One of Spain’s Fastest Runners Has an Urgent Message

“He’s distinct and the fastest I’ve seen in 35 years.”

Screenshot: Canal Sur/YouTube

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At 14, Kone Yossodjo lost his father, and his mom said she couldn’t take care of him. He made his way from Ivory Coast to Morocco, then to Spain, where, at 19, Yossodjo has become one of the nation’s fastest runners.

“He’s young, but he’s distinct and the fastest I’ve seen in 35 years,” Paco Vallés, his coach, told the Guardian.

In the last running season, Yossodjo won five of 11 races and became Andalusia’s 5,000-meter champion. He’s aiming to represent Spain in the 2024 Olympics in Paris. The teen is running for a reason beyond fame and glory. At a time of growing xenophobia and anti-migrant sentiment across the world, “I want to show the people of Spain that migrants can add to the society.”

As improbable as his journey to Spain was, his move from a juvenile detention center in 2016 to second place nationwide in Spain’s youth 3,000-meter final was less likely, he said: “It was a major shock to go from jail to racing in the championships in just one year.” Yossodjo has a residency card and is studying Spanish while working as an attendant in a nursing home when he isn’t training.

He encourages other migrating teens to pursue competitive sports, and he has another goal in mind: If he can trim 30 seconds from his four-minute mark in the 1,500-meter run, his coach said, Spain will also grant him citizenship.

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She was there. For hundreds of people dying of AIDS, a compassionate Arkansas woman named Ruth Coker Burks became their final caregiver. Many of them were young men, and most were gay, a point of distinction that led their families to abandon them, which enraged but motivated Burks. She buried more than 40 of them herself at an Arkansas cemetery, and she recently oversaw the creation of a memorial in their honor. Thanks to colleague Dru Sefton for this story suggestion. (A Mighty Girl)

Breaking down shame. Namibia decreased the HIV incidence rate among adults by 50 percent between 2012 to 2017, after expansion of treatment and prevention services. A higher percentage of patients in Namibia know their status, are on treatment, and now can’t pass on the virus than patients in the United States. How did Namibia do it? Partly through a community-centered approach, addressing risk factors like poverty, educational access, and gender inequality. (The Ground Truth Project)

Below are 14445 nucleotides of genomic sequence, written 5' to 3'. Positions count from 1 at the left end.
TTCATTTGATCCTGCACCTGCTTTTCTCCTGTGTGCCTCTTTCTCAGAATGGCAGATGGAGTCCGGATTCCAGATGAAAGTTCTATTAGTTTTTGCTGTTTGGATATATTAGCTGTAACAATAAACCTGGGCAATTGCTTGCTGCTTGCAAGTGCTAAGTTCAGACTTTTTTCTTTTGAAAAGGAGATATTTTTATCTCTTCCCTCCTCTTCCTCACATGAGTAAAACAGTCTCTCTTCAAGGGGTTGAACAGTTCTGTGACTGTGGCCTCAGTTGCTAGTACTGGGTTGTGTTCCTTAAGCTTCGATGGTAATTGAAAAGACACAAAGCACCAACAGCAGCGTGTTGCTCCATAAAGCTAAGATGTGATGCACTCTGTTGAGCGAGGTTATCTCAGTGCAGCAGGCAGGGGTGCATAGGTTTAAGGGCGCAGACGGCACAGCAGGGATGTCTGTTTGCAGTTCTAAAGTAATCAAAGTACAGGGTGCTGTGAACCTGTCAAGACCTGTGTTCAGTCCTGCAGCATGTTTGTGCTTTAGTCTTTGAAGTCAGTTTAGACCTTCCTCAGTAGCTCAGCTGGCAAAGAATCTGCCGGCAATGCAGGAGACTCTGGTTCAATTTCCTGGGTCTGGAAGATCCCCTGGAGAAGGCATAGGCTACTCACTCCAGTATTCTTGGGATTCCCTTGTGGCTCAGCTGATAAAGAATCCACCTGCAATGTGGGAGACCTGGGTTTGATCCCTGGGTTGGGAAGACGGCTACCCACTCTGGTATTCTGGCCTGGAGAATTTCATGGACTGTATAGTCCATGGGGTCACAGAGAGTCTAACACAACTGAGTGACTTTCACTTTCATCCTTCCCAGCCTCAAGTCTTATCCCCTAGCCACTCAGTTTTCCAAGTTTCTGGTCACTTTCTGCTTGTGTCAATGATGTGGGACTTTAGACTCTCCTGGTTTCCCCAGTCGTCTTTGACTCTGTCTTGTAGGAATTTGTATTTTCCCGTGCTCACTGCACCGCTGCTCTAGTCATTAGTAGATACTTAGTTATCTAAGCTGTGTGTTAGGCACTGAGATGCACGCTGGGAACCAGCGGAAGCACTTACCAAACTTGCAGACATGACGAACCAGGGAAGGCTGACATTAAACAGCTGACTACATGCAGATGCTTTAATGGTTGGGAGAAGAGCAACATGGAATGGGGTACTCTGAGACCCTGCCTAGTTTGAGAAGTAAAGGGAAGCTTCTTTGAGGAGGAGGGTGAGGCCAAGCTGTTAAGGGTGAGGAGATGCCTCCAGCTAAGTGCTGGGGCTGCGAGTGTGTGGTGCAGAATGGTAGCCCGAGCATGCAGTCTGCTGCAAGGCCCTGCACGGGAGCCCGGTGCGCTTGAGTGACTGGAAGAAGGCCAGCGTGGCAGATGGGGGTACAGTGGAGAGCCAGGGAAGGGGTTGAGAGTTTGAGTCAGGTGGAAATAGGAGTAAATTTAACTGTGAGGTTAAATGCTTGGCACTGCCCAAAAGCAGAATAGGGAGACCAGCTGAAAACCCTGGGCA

Recharge salutes: Betty X. Davis, who didn’t want presents on her 104th birthday. Instead, the Texan, a former public school speech therapist, asked donors for books for children. Thanks, reader David Plata, for the story suggestion. (GMA)

I’ll leave you with this amazing sky above Maine’s Acadia National Park via the Interior Department’s Twitter feed. Have a great week ahead!

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SIX TRUTHS

Reclaiming power from those who abuse it often starts with telling the truth. And in "This Is How Authoritarians Get Defeated," MoJo's Monika Bauerlein unpacks six truths to remember during the homestretch of an election where democracy, truth, and decency are on the line.

Truth #1: The chaos is the point.

Truth #2: Team Reality is bigger than it seems.

Truth #3: Facebook owns this.

Truth #4: When we go to work, we're in the fight.

Truth #5: It's about minority rule.

Truth #6: The only thing that can save us is…us.

Please take a moment to see how all these truths add up, because what happens in the weeks and months ahead will reverberate for at least a generation and we better be prepared.

And if you think journalism like Mother Jones'—that calls it like it is, that will never acquiesce to power, that looks where others don't—can help guide us through this historic, high-stakes moment, and you're able to right now, please help us reach our $350,000 goal by October 31 with a donation today. It's all hands on deck for democracy.

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